When a message is sent in an end-to-end encrypted platform, such as Facebook Messenger, an algorithm called the Hash-Based Message Authentication Code (HMAC) creates a binding tag for it. This identifier is specific, sent to the recipient along with the message — like a postmark on an envelope — and is readable by Facebook if abuse is reported.

“If a user shows this tag to Facebook, Facebook can verify that it’s authentic, but if somebody else sees the tag, they cannot verify that it came from Facebook,” Eskandarian shares. “This is helpful because it means that the platform itself can verify messages for moderation purposes, but users can’t just send messages to the government or the press to harm each other.”

Currently, there are no effective techniques for doing this on metadata-hiding platforms — many of which are still prototypes but will hit the market soon.

Enter Eskandarian, who’s implementing new cryptographic approaches to design private messaging applications that allow users to report abusive content to the platform without compromising the privacy of other messages or conversations.

He and his research team propose a shared franking technique, which would let the moderator authenticate messages sent through a metadata-hiding platform and tie them to their senders, despite only seeing content relevant to the report. This new application drastically decreases the time needed to decrypt and verify these messages.

Eskandarian believes a successful shared franking scheme needs four security properties: confidentiality, accountability, unforgeability, and deniability. It should safeguard the identity of the sender and the message contents, make each message reportable, protect users from being framed for messages they didn’t send, and ensure the moderator is the sole verifier for reported messages.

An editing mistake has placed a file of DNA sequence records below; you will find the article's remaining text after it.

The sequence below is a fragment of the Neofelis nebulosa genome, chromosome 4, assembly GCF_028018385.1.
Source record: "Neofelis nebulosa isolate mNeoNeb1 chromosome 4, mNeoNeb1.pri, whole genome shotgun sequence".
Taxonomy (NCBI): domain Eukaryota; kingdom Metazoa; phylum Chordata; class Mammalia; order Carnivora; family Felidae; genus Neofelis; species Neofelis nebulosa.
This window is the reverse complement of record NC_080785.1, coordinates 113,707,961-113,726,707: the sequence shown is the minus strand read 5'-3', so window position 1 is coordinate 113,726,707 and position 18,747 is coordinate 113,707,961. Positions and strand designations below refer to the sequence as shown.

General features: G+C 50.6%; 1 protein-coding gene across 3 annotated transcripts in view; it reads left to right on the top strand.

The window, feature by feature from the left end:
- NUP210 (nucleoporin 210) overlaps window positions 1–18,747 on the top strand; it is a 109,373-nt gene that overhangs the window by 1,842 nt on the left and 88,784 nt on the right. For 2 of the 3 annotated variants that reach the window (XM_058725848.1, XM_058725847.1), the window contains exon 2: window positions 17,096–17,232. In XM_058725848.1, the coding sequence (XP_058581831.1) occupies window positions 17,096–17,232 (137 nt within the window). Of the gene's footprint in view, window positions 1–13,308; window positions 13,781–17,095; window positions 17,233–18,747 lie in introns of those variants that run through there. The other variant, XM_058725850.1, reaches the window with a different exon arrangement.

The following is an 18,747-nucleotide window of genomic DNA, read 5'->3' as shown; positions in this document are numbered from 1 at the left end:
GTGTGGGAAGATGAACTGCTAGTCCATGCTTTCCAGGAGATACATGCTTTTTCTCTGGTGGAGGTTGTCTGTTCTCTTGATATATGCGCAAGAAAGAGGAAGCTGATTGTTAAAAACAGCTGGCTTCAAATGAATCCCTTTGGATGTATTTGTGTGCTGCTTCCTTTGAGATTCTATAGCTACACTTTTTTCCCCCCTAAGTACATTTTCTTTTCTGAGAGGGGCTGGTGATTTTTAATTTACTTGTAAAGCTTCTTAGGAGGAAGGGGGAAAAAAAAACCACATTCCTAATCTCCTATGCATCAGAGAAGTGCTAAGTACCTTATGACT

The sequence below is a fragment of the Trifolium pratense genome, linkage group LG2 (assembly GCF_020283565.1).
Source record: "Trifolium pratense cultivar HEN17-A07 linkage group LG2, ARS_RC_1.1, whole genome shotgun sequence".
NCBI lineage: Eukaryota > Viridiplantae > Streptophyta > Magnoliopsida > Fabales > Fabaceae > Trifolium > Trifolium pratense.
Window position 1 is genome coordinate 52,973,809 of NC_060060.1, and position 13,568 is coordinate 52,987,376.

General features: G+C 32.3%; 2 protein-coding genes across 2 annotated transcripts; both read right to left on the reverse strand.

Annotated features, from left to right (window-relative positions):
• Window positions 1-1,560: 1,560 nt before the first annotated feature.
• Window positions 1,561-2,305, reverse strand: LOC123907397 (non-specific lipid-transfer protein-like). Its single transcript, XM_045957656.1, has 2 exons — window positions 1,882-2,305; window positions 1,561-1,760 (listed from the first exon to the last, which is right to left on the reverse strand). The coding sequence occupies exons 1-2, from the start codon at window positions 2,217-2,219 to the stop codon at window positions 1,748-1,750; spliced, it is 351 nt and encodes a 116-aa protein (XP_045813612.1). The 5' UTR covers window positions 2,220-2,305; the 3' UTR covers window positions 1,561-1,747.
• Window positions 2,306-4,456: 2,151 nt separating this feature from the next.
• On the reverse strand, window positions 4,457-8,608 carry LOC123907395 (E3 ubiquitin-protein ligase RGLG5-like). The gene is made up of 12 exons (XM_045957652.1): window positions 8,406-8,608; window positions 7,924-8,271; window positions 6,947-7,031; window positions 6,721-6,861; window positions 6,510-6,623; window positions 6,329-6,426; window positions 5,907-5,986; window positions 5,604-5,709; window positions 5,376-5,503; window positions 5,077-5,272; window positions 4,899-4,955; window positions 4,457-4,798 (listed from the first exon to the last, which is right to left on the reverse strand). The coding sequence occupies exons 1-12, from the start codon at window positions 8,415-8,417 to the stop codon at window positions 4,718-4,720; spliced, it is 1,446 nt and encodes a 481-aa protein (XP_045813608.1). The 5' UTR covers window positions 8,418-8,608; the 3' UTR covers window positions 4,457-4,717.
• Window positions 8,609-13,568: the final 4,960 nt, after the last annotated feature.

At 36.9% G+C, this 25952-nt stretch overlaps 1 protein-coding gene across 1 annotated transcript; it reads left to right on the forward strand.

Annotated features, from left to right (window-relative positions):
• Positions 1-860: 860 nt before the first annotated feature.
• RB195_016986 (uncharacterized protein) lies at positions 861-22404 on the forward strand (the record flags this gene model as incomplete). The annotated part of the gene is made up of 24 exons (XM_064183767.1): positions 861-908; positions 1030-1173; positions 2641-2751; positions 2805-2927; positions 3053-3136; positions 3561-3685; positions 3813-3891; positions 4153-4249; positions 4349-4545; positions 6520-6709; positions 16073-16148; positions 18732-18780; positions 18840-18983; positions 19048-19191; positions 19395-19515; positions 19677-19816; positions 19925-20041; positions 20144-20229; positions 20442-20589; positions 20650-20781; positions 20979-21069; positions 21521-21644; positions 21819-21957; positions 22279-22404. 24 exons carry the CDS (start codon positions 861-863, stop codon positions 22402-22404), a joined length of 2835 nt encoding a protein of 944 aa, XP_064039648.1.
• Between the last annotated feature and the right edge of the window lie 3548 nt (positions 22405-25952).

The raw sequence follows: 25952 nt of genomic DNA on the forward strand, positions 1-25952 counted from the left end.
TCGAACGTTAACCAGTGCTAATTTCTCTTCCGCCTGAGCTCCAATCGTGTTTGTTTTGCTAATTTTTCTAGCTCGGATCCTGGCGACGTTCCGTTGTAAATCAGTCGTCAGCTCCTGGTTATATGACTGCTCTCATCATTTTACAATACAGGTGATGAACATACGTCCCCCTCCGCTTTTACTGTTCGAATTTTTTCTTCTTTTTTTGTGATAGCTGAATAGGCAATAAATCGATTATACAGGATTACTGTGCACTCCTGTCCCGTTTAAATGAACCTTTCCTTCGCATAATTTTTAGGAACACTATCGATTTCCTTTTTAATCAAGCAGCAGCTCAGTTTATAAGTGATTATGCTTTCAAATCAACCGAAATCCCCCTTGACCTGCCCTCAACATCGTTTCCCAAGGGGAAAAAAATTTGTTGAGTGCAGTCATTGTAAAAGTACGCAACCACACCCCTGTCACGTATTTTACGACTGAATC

Safeguarding the future

A key part of Eskandarian’s research is educating the next generation on the importance and realities of online safety.

With the development of new online platforms comes many opportunities, but also challenges that have never been faced before. Individuals are interacting with these platforms at younger and younger ages, which makes Eskandarian’s research and teaching that much more important.

At Carolina, Eskandarian teaches courses in cryptography and privacy-enhancing technologies. For high school students, he’s given several presentations on cryptography and is working with the Virginia Science Olympiad to develop a cybersecurity trial event.

One tool he uses to explain his research to young students is a cipher wheel. As they turn each piece, secret messages can be scrambled and unscrambled, providing a visual, hands-on demonstration of how messages are encrypted.

“Understanding why something is useful or important is one of the biggest ways to motivate someone to study that thing,” he says. “I think, at least I hope, that if I work on compelling problems, more people will be interested in learning about this.”

In June 2023, Eskandarian was awarded a National Science Foundation CAREER Award. The CAREER program supports junior faculty who exemplify the role of teacher-scholars through outstanding research, excellent education, and the integration of education and research within their organizations.

The five-year grant, worth $516,082, will be used for his research on improving the process of reporting abusive content and the development of educational materials on these topics.

“We value privacy, we value safety, and these things seem to be at odds,” he says. “I love these cases where there’s a hard puzzle and cryptography potentially offers a way to cut the Gordian knot.”

Saba Eskandarian is an assistant professor in the Department of Computer Science within the UNC College of Arts and Sciences.